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Saturday, August 14, 2021

Extremus: Year 5

Captain Halan Yenant is standing at the head of the table, while the rest of the group is seated. To his left is Lieutenant Mercer, who is one of only three people who know what’s going on, and why this meeting has been called. Most of the rest are clueless. “To begin, I’ll do introductions. You may all know each other, but let’s do it anyway. I’m Captain Yenant, first of nine. This is my Lieutenant, Eckhart Mercer. Over here we have Lead Engineer, Veca Ocean, who brought the issue at hand to my attention. Next to her is another engineer, Omega Parker. He’s here, because he’s the clone of a very clever man, who was partially responsible for much of the technology that we take for granted on this vessel. I have recently named him Head of Special Projects, which is what I believe this will be, if it isn’t already. Back on this side is Head of Security, Karson Gideon. He’ll be present for every meeting henceforth, and will be largely responsible for the secrecy of this committee’s mandate.”
“What is this committee’s mandate?”
“I was getting to you, Satyria,” Halan says. “I guess I’ll skip over these others to introduce you to Satyria Ebner. She’s Passenger Chair. While I am still demanding that this project be kept secret from anyone outside this room, she has the right to be included. Coming back this way, Lead Mechanic Corey Holgersen. Across from them is our one and only Temporal Engineer, Valencia Raddle, plus her apprentice, Augustina Voll.”
“But she goes by August,” Halan added before realizing that she was trying to say that herself. “Sorry.”
“It’s fine, I didn’t know you knew that. It’s not in my file.”
“It is now.” Halan points down to the end of the table, past Satyria. “Those two down there are The Bridgers.”
The crowd looks down at them, surprised to see them here.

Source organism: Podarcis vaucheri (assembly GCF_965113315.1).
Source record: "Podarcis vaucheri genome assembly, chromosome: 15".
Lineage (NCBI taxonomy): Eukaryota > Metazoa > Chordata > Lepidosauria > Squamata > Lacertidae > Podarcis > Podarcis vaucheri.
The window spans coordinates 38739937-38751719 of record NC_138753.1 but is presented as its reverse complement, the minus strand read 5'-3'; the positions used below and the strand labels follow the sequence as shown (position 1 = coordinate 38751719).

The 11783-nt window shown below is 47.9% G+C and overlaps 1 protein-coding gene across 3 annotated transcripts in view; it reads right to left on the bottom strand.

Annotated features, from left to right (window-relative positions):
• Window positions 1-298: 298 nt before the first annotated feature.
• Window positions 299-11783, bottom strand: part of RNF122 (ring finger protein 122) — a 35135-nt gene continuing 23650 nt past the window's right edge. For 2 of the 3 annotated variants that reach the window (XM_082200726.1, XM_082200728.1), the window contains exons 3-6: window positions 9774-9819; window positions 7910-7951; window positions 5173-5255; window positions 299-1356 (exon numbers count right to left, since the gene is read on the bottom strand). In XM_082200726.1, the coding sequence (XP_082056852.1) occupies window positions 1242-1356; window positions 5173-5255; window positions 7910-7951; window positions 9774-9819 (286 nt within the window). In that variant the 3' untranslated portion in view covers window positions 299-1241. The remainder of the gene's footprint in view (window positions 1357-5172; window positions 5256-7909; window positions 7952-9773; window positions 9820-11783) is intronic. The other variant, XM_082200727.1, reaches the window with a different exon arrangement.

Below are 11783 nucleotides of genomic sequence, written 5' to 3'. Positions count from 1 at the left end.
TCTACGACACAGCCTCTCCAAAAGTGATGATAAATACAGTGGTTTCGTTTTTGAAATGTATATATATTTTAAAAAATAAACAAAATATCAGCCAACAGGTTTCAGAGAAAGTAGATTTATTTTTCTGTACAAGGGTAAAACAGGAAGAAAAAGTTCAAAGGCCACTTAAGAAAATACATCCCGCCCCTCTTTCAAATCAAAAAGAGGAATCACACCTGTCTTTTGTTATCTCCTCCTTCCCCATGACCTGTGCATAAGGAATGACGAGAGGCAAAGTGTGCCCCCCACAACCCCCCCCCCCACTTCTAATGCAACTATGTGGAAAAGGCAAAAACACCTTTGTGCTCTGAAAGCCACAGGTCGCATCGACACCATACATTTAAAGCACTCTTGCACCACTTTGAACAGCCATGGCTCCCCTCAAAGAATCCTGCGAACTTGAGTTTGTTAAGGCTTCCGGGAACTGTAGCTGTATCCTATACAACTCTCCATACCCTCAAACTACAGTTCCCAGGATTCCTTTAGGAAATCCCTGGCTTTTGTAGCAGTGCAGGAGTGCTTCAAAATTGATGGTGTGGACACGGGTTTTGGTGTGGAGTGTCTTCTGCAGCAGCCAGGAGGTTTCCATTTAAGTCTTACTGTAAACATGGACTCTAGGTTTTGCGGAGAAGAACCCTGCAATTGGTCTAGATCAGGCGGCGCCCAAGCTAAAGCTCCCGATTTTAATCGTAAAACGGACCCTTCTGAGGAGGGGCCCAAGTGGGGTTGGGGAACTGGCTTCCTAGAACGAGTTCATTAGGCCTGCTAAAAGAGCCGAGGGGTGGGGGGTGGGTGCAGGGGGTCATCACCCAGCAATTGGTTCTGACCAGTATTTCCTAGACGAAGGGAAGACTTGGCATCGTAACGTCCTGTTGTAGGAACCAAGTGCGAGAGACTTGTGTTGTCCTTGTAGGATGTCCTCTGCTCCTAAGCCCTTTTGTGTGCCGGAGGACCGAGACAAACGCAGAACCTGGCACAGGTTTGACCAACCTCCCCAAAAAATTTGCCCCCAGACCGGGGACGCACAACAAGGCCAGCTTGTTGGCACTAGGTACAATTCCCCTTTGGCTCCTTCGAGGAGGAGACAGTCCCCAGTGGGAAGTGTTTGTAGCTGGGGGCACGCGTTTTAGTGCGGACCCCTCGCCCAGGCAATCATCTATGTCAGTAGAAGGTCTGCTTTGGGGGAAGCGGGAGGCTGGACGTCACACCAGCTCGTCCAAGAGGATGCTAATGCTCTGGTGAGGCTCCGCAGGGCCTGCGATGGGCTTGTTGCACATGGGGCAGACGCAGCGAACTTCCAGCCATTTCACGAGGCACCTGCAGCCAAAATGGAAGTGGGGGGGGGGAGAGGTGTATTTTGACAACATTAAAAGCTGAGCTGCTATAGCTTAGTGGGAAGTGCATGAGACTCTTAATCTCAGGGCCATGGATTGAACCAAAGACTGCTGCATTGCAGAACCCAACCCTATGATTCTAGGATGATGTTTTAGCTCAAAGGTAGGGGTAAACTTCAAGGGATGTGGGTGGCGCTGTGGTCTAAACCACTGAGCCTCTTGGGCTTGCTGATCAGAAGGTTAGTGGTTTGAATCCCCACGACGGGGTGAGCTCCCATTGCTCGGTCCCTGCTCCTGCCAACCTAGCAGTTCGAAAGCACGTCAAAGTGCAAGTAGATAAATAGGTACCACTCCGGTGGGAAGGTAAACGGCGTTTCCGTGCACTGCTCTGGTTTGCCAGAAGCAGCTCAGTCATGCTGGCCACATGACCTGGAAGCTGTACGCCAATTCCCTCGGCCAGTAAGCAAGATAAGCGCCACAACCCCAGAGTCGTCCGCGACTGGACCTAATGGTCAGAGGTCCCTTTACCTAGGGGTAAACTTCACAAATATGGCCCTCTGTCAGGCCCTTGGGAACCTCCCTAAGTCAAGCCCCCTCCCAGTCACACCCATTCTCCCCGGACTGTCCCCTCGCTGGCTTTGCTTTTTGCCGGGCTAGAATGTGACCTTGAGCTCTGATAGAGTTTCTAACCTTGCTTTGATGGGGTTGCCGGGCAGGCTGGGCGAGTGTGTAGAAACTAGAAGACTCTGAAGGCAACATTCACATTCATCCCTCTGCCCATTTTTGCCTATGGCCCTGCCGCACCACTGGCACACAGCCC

“I know,” Halan says, holding his hand up. “They’re not supposed to be out in public, but it’s too important. This project is long term. It will probably last the entire trip. If word gets out that this committee has formed, or why it has formed, anyone here is subject to profound disciplinary action, including me. I could be deshifted for it, it’s that serious. Anyone who reveals anything about the Bridgers, however...will be executed, because it’s even more serious. No one can know who they are, or that they’re here. Does everyone here understand this? I need verbal confirmation from every single one.” He received it.
“They probably won’t say anything,” he goes on, “and you won’t need to say anything to them, and you don’t need to know their names.” The Bridgers are a mystical and mysterious class of people. They live in a secret section of the ship, and don’t participate socially. They are immortal, having undergone transhumanistic upgrades to keep them from dying. Over time, either their current bodies will be modified, or their consciousnesses will be transferred to new bodies entirely, just to better ensure their anonymity. Now that this meeting has been called, only eleven people in the universe know anything about them, including Rita, and their personal doctor, who lives with them. The next administration will be read-in when the time comes for transition.
The Bridgers were created to maximize the chances that this project will succeed. If something goes wrong during one of these administrative transitions, they can assume authority, and put a stop to any conflict. If something goes wrong with the entire mission, they are expected to survive, along with embryos that are being stored in their secret section. If no one else survives to reach the Extremus planet, hopefully the two of them will, along with a new generation of human descendants. They can’t let this all be for nothing. Of course, this is only a last resort, but the original engineers, some of which ultimately decided to not even come along, felt it necessary to stack the deck in their favor. The very idea of the Bridgers was spread throughout the passengers and crew as a way to frighten those who might go looking for proof of their existence, while maintaining the very real possibility that there is no proof, and that it’s all just made up.